In this week's post, Brandon talks about his internship experience at Dublin nonprofit FoodCloud and how he adapted to the Irish work style and culture.
For one of my last posts here in Ireland, I thought that I would write about my internship experience. I briefly went over it in my first pre-departure post but having worked at FoodCloud now for almost four months, I have much more to say about the experience and the organization itself. I would also like to lead with my opinion that everyone who comes to CAPA Dublin should take advantage of the internship program because it added a facet to my study abroad experience that I would not have found doing anything else.
These are the FoodCloud vans that pick up and deliver food.
FoodCloud is a non-profit organization based in Ireland that connects food retailers with surplus food that is not technically bad or spoiled with charitable causes. Many supermarkets and other food retailers will toss perfectly good food away simply because it's past its “best by” date (which are typically arbitrary and don’t actually relate to whether the product is safe to consume) or will no longer live up to exceedingly high consumer expectations. The founders of FoodCloud, Iseult Ward and Aoibheann O’Brien, saw a need to both eliminate the environmental impact and charitable potential of the issue of food waste, and created the company. FoodCloud created an app that food retailers can download and use.
Whenever a retailer has excess stock that would otherwise be tossed in the garbage, they contact FoodCloud through the app with a description of the product and the amount. FoodCloud picks up the food and then alerts its charitable partners, who can pay a nominal fee to either pick up or have the food delivered to them. Each order’s products are chosen by the charity in question.
Here's the break room at FoodCloud and also where I did my work.
There is a distinct difference between Irish and American work cultures. I have held jobs in the U.S. since I was a junior in high school, and I was expecting Irish companies to be run on the same top-down, fairly distant structure that I was familiar with because Ireland was a Western, capitalist country. However, I was quite wrong. I found at FoodCloud that it was more of a community than a workplace. It was common to take frequent tea breaks and there didn’t appear to be any hard deadlines on projects. It was expected that you would do your work, but no one really checked in or pressured me to complete my work. As with their approach to education, the Irish seem to place considerable stock in the independence of the individual. It’s up to you to get things done, and the expectation is that although it might not be done perfectly on time, it will still get done and be your best work. Altogether, the work culture in Ireland, in my personal experience, was more relaxed and welcoming than in America.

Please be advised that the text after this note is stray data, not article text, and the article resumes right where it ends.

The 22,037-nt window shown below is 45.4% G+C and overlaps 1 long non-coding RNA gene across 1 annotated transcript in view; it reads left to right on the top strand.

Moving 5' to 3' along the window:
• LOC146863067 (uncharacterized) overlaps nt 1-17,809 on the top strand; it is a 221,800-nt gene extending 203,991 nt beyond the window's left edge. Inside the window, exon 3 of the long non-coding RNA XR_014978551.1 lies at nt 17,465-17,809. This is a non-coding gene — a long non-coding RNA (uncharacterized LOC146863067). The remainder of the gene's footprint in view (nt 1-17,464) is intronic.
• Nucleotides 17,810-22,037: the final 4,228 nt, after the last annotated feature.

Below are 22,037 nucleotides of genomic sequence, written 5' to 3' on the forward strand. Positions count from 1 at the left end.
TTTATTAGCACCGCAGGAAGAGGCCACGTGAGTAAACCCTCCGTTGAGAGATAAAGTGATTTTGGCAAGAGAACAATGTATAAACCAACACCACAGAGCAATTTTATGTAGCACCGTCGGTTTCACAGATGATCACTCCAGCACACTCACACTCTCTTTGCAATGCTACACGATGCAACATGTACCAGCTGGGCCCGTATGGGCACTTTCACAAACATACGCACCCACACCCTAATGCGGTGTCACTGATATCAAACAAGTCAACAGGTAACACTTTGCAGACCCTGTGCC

Much of what I did involved using Excel.
There were several difficulties in bridging this divide in work culture. Firstly, due to the high degree of independence, some tasks may not have been described well. I had to typically ask my supervisor for more guidelines than initially provided. Secondly, I was often given multiple tasks by different people in the office and had to decide which one was more important. For instance, the regional coordinator asked me to create an Excel spreadsheet tracking the weights and prices of FoodCloud’s total stock, my supervisor asked me to fix the poster board I put up and print out supplier logos, and the office administrator asked me to review the EU’s new FEAD guidelines and type up an overview. I had to pick which assignment was the most pressing because doing all three jobs at the same time would have been impossible.
My crowning achievement was making an Excel spreadsheet tracking what the company software said about product volumes compared to actual totals over the course of 3 days. I found that the software was over-estimating our stock weight and that the Galway warehouse’s stock was being highly exaggerated. This spreadsheet will be used by my superiors to campaign for the purchase of new, more accurate software and better efficiency in measuring product volumes.
Outside FoodCloud's warehouse in Dublin where I interned.
My internship at FoodCloud opened my eyes to a new work culture and the opportunities available to me outside of the U.S. I met and connected with native Irish professionals, spent almost 4 months at an up-and-coming company making waves in Europe, and learned about how personally fulfilling charity work can be. As I said in my introduction, I would highly suggest every student taking an internship while they are abroad here in Dublin. As my semester winds down and my last final approaches, I hope that everyone back home is happy with having completed their academic year and having a great summer!
Brandon's journey continues every Friday so stay tuned.